But in recent years, machines have gotten much better at hearing and understanding audio than they were back then. In this case, one of the things the machines are doing is analyzing the audio of new tracks to help determine if they jibe with the taste of a given user. This is especially helpful when the system is trying to select individual songs from an entire album that few people have heard before. It also, Newett tells me, helps the system discern between artists who may happen to have the same name, but very different sounds.
So is Release Radar any good? In a word, yup. If you've tried and enjoyed Discover Weekly, you'll likely get similar mileage out of Release Radar, insofar as you're interested in finding brand-new music. The mark will inevitably be missed by a few tracks (and just like life itself, your overall satisfaction will probably vary week to week). But for the most part, the system does a very effective job of finding new songs by artists you already listen to or are likely to enjoy.
More so than Discover Weekly, Release Radar offers a simple practicality: Few of us have time to browse the list of new releases each week and pick out the names we recognize (let alone the artists with which we're not yet familiar, who may tragically go undiscovered without a tool like this). When I first tapped on Release Radar, about half of the artists were familiar to me and some of those were bands I really like. I had no idea that True Widow, a stoner rock band from Dallas, just released a new single three years after their most recent full-length album came out. Or that Toro y Moi just put out a new track of funk-laden psychedelia. I knew that I liked some songs on the album Sunflower Bean released earlier this year, but I didn't realize that they just released a three-track Spotify Sessions EP. Now I do—and as much as I hate to admit it, I have an algorithm to thank.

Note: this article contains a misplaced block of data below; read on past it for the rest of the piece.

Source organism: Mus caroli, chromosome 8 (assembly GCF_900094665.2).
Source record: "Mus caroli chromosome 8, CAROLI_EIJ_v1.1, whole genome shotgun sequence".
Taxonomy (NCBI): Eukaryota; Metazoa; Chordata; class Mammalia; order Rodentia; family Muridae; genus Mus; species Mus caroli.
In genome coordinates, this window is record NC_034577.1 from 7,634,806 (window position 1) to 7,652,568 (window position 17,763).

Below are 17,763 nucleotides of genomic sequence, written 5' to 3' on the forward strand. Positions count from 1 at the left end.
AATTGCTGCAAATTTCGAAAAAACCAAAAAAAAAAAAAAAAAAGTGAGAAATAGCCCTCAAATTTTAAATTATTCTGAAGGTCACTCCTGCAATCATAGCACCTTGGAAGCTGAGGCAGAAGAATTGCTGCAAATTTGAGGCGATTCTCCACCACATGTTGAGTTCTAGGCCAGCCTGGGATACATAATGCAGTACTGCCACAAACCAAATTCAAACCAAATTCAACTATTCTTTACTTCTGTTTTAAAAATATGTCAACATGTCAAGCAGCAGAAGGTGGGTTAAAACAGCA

It's not as though I couldn't have found each of these releases on my own, with only a tiny bit of effort. But this required virtually no effort: I hit Play, minimized Spotify, and started catching up on work, pausing only briefly to skip tracks I didn't love or make note of the ones I did.